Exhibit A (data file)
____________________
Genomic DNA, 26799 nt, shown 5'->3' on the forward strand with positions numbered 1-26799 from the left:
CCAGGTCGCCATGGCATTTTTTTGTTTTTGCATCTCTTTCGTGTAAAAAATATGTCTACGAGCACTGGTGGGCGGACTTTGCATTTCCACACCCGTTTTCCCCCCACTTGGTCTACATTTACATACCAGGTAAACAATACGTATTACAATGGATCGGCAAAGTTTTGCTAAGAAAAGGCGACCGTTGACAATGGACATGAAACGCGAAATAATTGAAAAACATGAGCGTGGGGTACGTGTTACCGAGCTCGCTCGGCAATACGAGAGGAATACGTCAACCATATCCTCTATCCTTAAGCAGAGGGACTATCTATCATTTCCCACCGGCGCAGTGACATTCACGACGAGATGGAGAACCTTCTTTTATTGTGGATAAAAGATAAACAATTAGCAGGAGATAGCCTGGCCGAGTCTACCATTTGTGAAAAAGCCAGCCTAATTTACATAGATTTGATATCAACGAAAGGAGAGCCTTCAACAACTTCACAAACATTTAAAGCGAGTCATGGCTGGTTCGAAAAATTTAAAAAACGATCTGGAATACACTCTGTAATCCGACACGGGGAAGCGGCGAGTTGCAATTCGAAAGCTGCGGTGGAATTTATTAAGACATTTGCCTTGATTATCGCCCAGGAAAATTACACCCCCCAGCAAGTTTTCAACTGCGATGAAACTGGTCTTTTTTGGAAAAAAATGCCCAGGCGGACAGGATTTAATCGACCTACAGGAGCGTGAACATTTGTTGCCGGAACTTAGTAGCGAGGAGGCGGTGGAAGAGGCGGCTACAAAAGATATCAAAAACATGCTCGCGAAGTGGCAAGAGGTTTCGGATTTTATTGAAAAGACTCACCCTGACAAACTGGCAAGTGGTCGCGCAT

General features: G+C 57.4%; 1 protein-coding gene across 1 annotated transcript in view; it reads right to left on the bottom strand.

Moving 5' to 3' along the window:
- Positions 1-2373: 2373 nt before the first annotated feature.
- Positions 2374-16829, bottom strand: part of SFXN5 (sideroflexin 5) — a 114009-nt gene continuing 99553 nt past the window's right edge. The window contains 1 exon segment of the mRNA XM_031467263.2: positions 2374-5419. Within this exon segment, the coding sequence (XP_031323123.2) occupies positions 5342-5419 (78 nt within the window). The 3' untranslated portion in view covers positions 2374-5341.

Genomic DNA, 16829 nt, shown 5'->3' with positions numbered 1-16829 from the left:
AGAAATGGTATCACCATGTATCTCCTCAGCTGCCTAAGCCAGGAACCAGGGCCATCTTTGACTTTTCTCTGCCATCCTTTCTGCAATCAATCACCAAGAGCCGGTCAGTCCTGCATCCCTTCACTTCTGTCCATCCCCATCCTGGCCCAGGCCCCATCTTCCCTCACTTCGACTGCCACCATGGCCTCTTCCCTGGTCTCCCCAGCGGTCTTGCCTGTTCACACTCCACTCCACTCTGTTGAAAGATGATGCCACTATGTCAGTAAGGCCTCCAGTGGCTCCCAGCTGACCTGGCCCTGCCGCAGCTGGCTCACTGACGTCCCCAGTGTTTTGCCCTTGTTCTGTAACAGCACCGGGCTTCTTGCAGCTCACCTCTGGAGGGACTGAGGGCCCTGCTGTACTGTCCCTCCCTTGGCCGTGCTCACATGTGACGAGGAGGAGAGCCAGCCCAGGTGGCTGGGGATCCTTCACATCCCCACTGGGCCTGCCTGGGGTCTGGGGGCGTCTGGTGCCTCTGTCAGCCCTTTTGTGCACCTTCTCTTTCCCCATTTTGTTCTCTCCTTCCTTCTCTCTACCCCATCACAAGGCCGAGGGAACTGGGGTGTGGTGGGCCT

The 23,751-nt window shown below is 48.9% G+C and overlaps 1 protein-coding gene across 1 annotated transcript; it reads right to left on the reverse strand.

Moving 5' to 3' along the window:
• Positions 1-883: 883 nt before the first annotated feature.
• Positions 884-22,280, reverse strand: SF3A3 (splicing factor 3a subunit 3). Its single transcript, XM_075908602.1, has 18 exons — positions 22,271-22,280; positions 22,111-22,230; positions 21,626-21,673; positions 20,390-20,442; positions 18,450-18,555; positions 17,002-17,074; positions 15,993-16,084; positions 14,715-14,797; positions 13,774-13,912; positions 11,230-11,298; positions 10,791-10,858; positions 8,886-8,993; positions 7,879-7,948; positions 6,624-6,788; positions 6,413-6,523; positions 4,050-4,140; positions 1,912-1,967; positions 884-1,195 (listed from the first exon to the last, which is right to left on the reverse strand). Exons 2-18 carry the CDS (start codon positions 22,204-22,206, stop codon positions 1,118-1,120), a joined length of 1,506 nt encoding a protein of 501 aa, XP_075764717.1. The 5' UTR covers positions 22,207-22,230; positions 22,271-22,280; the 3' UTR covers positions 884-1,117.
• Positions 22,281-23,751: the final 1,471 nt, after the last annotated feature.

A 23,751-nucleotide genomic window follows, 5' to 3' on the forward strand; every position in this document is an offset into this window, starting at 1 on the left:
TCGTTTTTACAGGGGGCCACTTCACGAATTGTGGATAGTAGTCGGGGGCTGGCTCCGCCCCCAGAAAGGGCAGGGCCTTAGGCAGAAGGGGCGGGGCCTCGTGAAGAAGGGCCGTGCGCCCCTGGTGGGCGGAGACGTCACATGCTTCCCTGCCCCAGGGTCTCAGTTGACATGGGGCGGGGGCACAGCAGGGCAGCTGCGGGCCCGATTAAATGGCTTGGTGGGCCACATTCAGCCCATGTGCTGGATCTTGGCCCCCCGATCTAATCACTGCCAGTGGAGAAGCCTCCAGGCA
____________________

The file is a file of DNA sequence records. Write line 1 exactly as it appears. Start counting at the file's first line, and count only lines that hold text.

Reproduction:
Genomic DNA, 26799 nt, shown 5'->3' on the forward strand with positions numbered 1-26799 from the left: